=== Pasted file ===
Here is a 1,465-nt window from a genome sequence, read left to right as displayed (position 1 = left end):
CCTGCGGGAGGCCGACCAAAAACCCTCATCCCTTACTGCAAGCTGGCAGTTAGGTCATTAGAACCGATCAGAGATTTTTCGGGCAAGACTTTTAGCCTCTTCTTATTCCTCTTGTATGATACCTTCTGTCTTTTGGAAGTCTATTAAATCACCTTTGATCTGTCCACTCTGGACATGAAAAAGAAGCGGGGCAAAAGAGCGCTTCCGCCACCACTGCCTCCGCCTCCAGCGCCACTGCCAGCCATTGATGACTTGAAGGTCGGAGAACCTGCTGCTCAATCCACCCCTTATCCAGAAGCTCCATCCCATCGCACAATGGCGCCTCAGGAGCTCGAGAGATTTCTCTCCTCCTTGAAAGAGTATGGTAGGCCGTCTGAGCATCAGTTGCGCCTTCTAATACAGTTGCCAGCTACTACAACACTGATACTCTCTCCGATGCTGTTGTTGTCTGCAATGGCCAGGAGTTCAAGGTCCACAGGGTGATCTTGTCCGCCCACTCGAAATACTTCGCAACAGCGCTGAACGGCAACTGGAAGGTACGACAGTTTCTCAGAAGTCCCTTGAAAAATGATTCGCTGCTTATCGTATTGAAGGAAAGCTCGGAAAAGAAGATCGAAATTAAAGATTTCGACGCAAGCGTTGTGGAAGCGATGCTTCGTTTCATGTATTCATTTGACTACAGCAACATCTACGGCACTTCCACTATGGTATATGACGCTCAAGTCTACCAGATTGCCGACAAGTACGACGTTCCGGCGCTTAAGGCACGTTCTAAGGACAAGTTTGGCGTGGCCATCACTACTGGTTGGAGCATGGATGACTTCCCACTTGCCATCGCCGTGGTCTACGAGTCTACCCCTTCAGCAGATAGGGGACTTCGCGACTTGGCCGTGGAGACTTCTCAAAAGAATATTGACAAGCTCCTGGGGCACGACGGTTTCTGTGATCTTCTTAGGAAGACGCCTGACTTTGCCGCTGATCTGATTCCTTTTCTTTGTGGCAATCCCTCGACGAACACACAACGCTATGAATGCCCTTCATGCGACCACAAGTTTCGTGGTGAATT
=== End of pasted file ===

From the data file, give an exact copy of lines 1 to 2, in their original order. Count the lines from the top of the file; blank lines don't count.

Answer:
Here is a 1,465-nt window from a genome sequence, read left to right as displayed (position 1 = left end):
CCTGCGGGAGGCCGACCAAAAACCCTCATCCCTTACTGCAAGCTGGCAGTTAGGTCATTAGAACCGATCAGAGATTTTTCGGGCAAGACTTTTAGCCTCTTCTTATTCCTCTTGTATGATACCTTCTGTCTTTTGGAAGTCTATTAAATCACCTTTGATCTGTCCACTCTGGACATGAAAAAGAAGCGGGGCAAAAGAGCGCTTCCGCCACCACTGCCTCCGCCTCCAGCGCCACTGCCAGCCATTGATGACTTGAAGGTCGGAGAACCTGCTGCTCAATCCACCCCTTATCCAGAAGCTCCATCCCATCGCACAATGGCGCCTCAGGAGCTCGAGAGATTTCTCTCCTCCTTGAAAGAGTATGGTAGGCCGTCTGAGCATCAGTTGCGCCTTCTAATACAGTTGCCAGCTACTACAACACTGATACTCTCTCCGATGCTGTTGTTGTCTGCAATGGCCAGGAGTTCAAGGTCCACAGGGTGATCTTGTCCGCCCACTCGAAATACTTCGCAACAGCGCTGAACGGCAACTGGAAGGTACGACAGTTTCTCAGAAGTCCCTTGAAAAATGATTCGCTGCTTATCGTATTGAAGGAAAGCTCGGAAAAGAAGATCGAAATTAAAGATTTCGACGCAAGCGTTGTGGAAGCGATGCTTCGTTTCATGTATTCATTTGACTACAGCAACATCTACGGCACTTCCACTATGGTATATGACGCTCAAGTCTACCAGATTGCCGACAAGTACGACGTTCCGGCGCTTAAGGCACGTTCTAAGGACAAGTTTGGCGTGGCCATCACTACTGGTTGGAGCATGGATGACTTCCCACTTGCCATCGCCGTGGTCTACGAGTCTACCCCTTCAGCAGATAGGGGACTTCGCGACTTGGCCGTGGAGACTTCTCAAAAGAATATTGACAAGCTCCTGGGGCACGACGGTTTCTGTGATCTTCTTAGGAAGACGCCTGACTTTGCCGCTGATCTGATTCCTTTTCTTTGTGGCAATCCCTCGACGAACACACAACGCTATGAATGCCCTTCATGCGACCACAAGTTTCGTGGTGAATT